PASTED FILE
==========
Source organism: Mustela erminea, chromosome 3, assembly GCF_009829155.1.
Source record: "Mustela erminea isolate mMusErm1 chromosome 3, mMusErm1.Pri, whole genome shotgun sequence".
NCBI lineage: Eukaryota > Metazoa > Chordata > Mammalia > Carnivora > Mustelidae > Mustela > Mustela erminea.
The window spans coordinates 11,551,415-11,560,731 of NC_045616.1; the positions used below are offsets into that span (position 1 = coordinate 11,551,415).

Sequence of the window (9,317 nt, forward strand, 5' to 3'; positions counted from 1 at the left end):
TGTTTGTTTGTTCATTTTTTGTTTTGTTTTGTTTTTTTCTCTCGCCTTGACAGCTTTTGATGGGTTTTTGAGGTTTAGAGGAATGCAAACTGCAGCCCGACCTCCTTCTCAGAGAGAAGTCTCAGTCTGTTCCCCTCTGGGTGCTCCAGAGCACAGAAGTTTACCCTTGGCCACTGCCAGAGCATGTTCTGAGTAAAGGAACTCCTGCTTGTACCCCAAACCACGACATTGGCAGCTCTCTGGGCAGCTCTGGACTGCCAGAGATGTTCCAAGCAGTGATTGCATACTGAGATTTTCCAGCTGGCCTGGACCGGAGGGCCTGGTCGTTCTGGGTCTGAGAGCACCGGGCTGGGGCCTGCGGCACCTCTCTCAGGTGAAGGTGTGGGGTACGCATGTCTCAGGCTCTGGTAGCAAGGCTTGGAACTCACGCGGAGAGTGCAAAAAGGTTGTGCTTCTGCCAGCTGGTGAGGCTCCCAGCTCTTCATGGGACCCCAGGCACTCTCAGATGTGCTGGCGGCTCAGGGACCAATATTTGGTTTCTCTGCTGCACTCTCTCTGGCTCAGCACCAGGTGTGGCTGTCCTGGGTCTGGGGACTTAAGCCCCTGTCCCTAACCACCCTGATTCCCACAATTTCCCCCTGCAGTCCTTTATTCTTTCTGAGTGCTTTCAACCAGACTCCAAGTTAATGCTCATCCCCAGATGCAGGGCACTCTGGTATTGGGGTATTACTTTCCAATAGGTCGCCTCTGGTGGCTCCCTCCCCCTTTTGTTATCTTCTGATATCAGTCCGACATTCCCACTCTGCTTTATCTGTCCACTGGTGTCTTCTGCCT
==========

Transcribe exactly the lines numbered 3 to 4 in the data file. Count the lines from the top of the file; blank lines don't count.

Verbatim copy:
NCBI lineage: Eukaryota > Metazoa > Chordata > Mammalia > Carnivora > Mustelidae > Mustela > Mustela erminea.
The window spans coordinates 11,551,415-11,560,731 of NC_045616.1; the positions used below are offsets into that span (position 1 = coordinate 11,551,415).